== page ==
Diagnosis & Treatment
Diagnosing Wilms is fairly straightforward and early indicators can be picked up from simple blood, urine and tissue samples.
Tackling Wilms, depending on the stage of diagnosis, can either be very straightforward or agonizingly complex.
The disease has a good survival rate if detected early but if diagnosed late the cancer can be fatal. Sadly, many like William go undiagnosed for years and face an uphill struggle to overcome the disease. They can require extensive, life-threatening surgical operations and many months or years of painful and debilitating treatments such as: chemotherapy, radiation and stem-cell harvesting and transplants.
The most common symptom of a Wilms’ tumor is a swollen stomach. This can occur quite suddenly and is usually painless to your child. Most Wilms' tumors are quite large when they are found. They are very often much bigger than the kidney itself. Other less common symptoms include:
Bleeding inside the tumor causing pain
Blood in the urine – found in between 15 and 20 out of every 100 children (15 to 20%) with a Wilms' tumor
Raised blood pressure
High temperature (fever) and also regular low-grade fever (37.0-37.5)
Loss of appetite
Feeling or being sick
Shortness of breath and cough (only if the cancer has spread to the lungs)
The treatment of a Wilms’ tumor will depend on its size, whether or not it has spread to other parts of the body and the type of cells involved.
In the USA children follow the NWTSG/COG protocol and are treated with surgery first and then chemotherapy.
Children in Europe are usually treated with chemotherapy to shrink the tumor and then surgery.
Research has shown negligible differences between these two approaches.
If possible, the tumor will be removed by surgery after a course of chemotherapy. This may involve removing part of or the entire kidney. The is called a 'nephrectomy'.
Your child’s surgeon will aim to keep as much of the healthy kidney as possible.
If Wilms’ tumors are in both kidneys then each kidney will be operated on separately.
Recovery after surgery should take between three and six weeks. Your doctor or surgeon will discuss the success of the surgery and any follow-up treatments you may need. Your doctor will monitor the function of the remaining kidney.
Wilms (or ‘nephroblastoma’): Surgical 'nephrectomy'
Chemotherapy & Radiation Therapy
Chemotherapy involves using anti-cancer drugs to target the cancer cells. Very often chemotherapy is given before surgery to shrink the tumor and then after surgery to stop the cancer from returning.
Radiotherapy may also be given, depending on the stage of the tumor. This involves targeting the tumour with high-energy rays.
If your child is undergoing chemotherapy, he or she may experience side-effects such as tiredness, sickness, diarrhoea and temporary hair loss. Your child may also be at greater risk of infections. Radiotherapy can also make your child feel tired and sick. He or she might experience skin irritation similar to sun burn and hair loss in the area that is being treated. Talk to your specialist or nurses about how you can manage these side-effects.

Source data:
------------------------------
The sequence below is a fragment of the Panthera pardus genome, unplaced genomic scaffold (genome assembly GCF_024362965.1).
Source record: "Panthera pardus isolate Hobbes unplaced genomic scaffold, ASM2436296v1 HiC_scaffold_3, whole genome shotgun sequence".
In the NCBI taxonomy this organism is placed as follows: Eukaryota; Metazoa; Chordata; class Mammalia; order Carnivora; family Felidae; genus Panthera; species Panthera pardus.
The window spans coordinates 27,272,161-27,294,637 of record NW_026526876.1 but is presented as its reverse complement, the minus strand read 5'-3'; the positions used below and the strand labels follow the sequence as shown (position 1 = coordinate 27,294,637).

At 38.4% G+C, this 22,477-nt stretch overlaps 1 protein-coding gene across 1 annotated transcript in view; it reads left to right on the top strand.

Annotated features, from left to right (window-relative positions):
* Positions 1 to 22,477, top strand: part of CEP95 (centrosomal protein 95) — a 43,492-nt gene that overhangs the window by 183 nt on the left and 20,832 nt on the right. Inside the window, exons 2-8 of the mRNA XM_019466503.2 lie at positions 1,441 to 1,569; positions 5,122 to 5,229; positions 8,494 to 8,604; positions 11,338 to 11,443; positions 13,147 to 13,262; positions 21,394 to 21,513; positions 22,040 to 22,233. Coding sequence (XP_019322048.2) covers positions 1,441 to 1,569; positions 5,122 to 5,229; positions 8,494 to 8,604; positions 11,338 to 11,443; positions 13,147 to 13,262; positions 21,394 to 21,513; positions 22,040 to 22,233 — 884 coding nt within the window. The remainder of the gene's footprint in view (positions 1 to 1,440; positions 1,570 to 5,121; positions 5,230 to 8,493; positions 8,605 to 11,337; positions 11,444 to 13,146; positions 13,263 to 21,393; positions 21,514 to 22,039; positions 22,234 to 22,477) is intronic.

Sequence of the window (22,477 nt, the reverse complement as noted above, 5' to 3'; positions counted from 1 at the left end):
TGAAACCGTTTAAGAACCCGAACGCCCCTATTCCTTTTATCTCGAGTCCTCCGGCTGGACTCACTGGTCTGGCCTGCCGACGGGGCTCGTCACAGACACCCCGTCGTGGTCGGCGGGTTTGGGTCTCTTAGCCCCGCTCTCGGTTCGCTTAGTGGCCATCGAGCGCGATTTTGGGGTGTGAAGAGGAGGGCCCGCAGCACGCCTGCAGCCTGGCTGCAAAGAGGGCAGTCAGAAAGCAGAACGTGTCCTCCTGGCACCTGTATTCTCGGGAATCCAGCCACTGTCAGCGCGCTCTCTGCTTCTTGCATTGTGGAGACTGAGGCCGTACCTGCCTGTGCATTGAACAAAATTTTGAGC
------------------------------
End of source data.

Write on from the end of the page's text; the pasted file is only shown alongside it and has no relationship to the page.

Wilms (or ‘nephroblastoma’): Chemotherapy treatment
After your treatment is complete your child will still need to be seen regularly at an outpatient clinic. At this clinic, your child’s specialist will be looking for any signs that the cancer has returned (this is known as a relapse). They will also check that your child’s major organs, such as the heart and lungs, are still functioning correctly and haven’t been affected by the cancer treatment.
Long-term follow up
Once your child’s risk of relapse has reduced, the focus of on-going follow up changes to looking out for potential long term side effects of treatment. The risk of long term side effects depends on the type of cancer your child had and the treatment received. A personalized surveillance plan is usually created that outlines the specific long term follow up and on-going investigations that your child will require. Many people are at low risk of future health problems but some will have significant on-going health needs. Talk to your child’s specialist about the potential long-term side-effects of their treatment.
When one kidney has been removed, the other will still function normally and will take over the work of the kidney that has been removed. Because Wilms’ tumours usually occur in one kidney only, very few children go on to have long-term kidney problems. Other late effects can include:
Heart or lung problems after receiving certain chemotherapy drugs or radiation therapy to these parts of the body
Slowed or decreased growth and development
Changes in sexual development and ability to have children (especially in girls)
Development of second cancers later in life (rare)
Diagnosis & Detection
The diagnosis of Wilms’ tumors usually involves a biopsy. A biopsy is where a sample of the tissue will be taken and examined under a microscope.
Urine samples will be taken to check how your child’s kidneys are functioning and ultrasound or CT scans will be used to see whether the cancer has spread.